Hundreds of thousands were still without power after a freak October storm slammed the tri-state with heavy snow and wind that snapped tree branches, downing power lines and forcing dozens of schools to cancel Monday classes.
West Milford, N.J. reported 19 inches of snow, New York's Orange County had 16 inches in Harriman and New York City had 6 inches in the Bronx and 2 in south Brooklyn, according to the National Weather Service. Armonk in Westchester had 12.5, while Milbrook in Dutchess County saw 21 inches.
About 2.9 inches fell in Central Park, shattering previous October snow records, both for the entire month and daily snowfall. An inch has never been recorded in October; the last two times measurable snow fell there was 1952 with half an inch, and in 1925 with eight-tenths of an inch.
"I think Mother Nature played a trick on us," Gov. Andrew Cuomo said at a news conference Sunday afternoon, on the eve of Halloween.
Fallen trees, power outages and blocked roads were the main post-storm problems and points of focus for crews across the state, the governor said.
Cuomo declared a state of emergency for 13 counties in New York, including Orange, Putnam, Sullivan, Ulster, Richmond, and Westchester counties. Staten Island -- Richmond County -- was the only borough in New York City to be declared in a state of emergency by Cuomo.
New York City parks were re-opened by noon Sunday, but officials advised New Yorkers to be cautious because heavy snow was still weighing down tree limbs. Crews are continuing to work citywide to address tree damage.
Nearly 1,000 trees in Central Park were lost in the storm, according to the Central Park Conservancy.
Subway riders were warned to expect disruptions and delays, especially on the 6 line, while Metro-North trains were also having problems Sunday, particularly on the Upper Harlem line north of the Southeast station. Dozens of trees are blocking parts of the track there, and a couple hundred feet of the third rail were crushed, spokeswoman Marjorie Anders told NBC New York.
Service is expected to be restored on the Upper Harlem line between Southeast and North White Plains for Monday morning. Bus service will be provided for the Wassaic branch.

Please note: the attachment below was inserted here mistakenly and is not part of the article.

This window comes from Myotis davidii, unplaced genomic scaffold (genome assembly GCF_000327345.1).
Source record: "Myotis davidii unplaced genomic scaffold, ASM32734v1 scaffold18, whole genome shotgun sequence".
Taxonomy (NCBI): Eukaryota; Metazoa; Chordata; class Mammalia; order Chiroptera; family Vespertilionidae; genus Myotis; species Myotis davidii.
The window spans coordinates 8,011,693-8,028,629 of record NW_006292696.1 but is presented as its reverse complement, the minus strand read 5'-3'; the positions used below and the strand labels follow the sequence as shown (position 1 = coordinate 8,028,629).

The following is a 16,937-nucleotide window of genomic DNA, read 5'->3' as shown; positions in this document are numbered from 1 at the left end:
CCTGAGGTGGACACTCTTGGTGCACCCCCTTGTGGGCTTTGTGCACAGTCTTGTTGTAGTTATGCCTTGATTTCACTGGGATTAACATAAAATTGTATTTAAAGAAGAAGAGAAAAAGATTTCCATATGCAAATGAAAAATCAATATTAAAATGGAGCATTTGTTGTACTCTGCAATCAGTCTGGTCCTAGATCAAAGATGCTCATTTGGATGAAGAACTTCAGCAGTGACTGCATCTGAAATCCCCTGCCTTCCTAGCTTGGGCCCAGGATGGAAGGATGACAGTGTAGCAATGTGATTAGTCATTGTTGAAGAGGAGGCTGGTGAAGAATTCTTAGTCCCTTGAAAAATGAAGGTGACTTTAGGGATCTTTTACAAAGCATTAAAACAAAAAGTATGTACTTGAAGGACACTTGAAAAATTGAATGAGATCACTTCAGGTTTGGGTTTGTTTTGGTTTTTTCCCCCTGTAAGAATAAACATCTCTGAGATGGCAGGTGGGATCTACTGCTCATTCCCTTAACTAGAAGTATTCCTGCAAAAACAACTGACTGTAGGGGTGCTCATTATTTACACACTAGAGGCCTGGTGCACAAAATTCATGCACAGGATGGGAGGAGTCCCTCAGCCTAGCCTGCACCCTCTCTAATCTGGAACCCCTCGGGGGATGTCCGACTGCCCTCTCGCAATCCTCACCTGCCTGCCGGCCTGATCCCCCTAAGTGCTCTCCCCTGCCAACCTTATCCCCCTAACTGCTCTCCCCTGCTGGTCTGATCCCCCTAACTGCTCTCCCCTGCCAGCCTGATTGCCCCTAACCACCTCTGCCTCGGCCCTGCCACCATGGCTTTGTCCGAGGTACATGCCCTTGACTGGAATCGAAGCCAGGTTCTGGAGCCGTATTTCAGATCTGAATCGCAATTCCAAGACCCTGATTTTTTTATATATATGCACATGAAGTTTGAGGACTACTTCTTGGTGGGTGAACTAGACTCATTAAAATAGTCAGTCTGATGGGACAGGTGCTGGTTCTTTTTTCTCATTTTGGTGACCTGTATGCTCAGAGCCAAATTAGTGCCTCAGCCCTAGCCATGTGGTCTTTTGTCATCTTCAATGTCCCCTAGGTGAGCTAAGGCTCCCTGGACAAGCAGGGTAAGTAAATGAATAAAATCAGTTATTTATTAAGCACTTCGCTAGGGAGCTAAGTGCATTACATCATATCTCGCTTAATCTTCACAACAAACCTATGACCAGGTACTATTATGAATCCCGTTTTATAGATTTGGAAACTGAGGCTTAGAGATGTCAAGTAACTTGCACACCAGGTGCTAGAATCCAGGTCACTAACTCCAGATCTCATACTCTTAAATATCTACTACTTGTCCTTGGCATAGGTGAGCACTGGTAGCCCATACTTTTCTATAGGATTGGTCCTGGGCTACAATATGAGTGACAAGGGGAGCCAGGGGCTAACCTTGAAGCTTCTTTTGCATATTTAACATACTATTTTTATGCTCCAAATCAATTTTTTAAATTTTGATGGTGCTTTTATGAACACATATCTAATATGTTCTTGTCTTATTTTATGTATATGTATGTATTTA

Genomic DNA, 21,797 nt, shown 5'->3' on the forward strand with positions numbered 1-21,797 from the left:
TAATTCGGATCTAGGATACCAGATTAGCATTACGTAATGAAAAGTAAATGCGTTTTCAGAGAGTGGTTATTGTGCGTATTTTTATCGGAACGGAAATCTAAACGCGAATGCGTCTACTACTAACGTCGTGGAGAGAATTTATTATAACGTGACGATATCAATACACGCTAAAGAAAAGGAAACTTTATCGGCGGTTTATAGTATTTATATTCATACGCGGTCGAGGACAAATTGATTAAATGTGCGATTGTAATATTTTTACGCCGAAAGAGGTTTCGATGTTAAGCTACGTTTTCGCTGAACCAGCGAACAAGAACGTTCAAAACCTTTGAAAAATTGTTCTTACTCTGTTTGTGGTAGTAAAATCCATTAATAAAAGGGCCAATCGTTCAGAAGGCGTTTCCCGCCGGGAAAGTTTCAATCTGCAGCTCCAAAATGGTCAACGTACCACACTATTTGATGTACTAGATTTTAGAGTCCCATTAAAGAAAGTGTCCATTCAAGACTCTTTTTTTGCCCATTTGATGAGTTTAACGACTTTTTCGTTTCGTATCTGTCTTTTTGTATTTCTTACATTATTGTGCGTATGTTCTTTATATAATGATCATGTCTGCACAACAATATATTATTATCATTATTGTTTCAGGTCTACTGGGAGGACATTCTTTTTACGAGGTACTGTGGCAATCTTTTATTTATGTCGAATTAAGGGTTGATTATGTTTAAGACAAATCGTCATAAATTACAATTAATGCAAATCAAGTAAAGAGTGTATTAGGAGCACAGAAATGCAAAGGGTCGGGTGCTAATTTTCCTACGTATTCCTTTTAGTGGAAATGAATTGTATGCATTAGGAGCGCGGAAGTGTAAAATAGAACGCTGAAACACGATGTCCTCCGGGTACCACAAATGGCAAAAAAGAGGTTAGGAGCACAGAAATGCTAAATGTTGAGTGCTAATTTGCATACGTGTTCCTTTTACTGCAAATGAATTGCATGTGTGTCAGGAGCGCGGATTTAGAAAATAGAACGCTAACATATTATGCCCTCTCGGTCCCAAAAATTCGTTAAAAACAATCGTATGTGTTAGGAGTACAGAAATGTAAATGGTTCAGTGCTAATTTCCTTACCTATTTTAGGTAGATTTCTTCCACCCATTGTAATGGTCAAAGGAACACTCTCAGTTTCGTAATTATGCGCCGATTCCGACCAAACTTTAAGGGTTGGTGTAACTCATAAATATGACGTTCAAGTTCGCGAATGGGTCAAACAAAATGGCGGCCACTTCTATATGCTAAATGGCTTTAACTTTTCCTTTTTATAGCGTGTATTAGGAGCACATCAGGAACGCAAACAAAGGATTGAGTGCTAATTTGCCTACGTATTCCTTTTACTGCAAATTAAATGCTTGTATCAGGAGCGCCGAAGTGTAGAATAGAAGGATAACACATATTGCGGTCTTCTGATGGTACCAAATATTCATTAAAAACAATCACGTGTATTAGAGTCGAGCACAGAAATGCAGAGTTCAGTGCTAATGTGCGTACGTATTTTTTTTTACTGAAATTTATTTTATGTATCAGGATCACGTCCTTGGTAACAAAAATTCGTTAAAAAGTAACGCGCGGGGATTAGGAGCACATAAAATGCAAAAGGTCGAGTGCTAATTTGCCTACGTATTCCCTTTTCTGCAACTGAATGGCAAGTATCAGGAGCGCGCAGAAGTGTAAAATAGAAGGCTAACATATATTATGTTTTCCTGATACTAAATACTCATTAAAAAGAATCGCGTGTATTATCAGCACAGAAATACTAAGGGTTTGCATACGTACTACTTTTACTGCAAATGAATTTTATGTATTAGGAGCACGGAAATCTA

Passengers on a Harlem line Metro-North train out of Wassaic in Dutchess County were stuck for hours after they boarded sometime in the 4 p.m. hour Saturday, when trees on the tracks near Brewster blocked the train, according to a Metro-North official. The approximately 55 passengers were finally able to get off the train at about 2 a.m., when they were retrieved by State Police, MTA police and the local Brewster fire department.
Around the state, more than 200,000 customers were without power, most in the hard-hit Hudson Valley region of the state. Consolidated Edison reported almost 71,000 customers were without power in Westchester County, with the vast majority expected to be restored by late Wednesday. The hardest-hit communities include Yonkers, Cortlandt, Greenburgh, New Castle, Mount Pleasant, and Yorktown.
Shelters are open in Bedford at the Bedford Community Center, in Yorktown at Copper Beach Middle School and in Croton at the Municipal Building at 1 Van Wyck Street. Find out more at westchestergov.com
Con Ed says it has about 6,500 customers without power in the Bronx and Staten Island, and expects its New York City customers to be restored by late Monday.
In the Hudson Valley, state police evacuated motorists from numerous vehicles stuck on Interstate 84 and the Taconic Parkway overnight and took them to hotels. Police said about 50 to 75 vehicles were towed away so the highways could be plowed, and owners were being reunited with them Sunday afternoon.
Gov. Chris Christie declared a state of emergency Saturday evening.
He is among more than 604,000 utility customers across New Jersey who lost power.
On Sunday, New Jersey Central Power and Electric reported about 254,000 customers without power, mostly in northern New Jersey.
Public Service Electric and Gas Company said about 268,000 of its customers were in the dark, mostly in Bergen, Essex, Middlesex, Passaic and Union counties. Beyond its line crews, PSE&G has arranged for 60 crews from Alabama, Georgia and Mississippi to work on the project, it said.
PSE&G warned Saturday night that power might not be fully restored until Wednesday because of the number of damaged trees and downed power lines.
Among those operating without power was Bergen Regional Medical Center in New Jersey, which was using a generator. A spokesperson for the hospital said daily operations have not been affected.
Teaneck, N.J., was hardest hit by outages: 80 percent of PSE&G homes were still in the dark Sunday morning, with the police station running on a generator.
NJ Transit service will remain suspended on the Morris and Essex lines through Monday due to downed trees and overhead wires.
Montclair Rail Service remains suspended.
More than 800,000 customers were in the dark across the state, shattering the record for a single event that was set when the remnants of Hurricane Irene hit in August.
Gov. Malloy said Sunday morning that some could be without power for up to a week.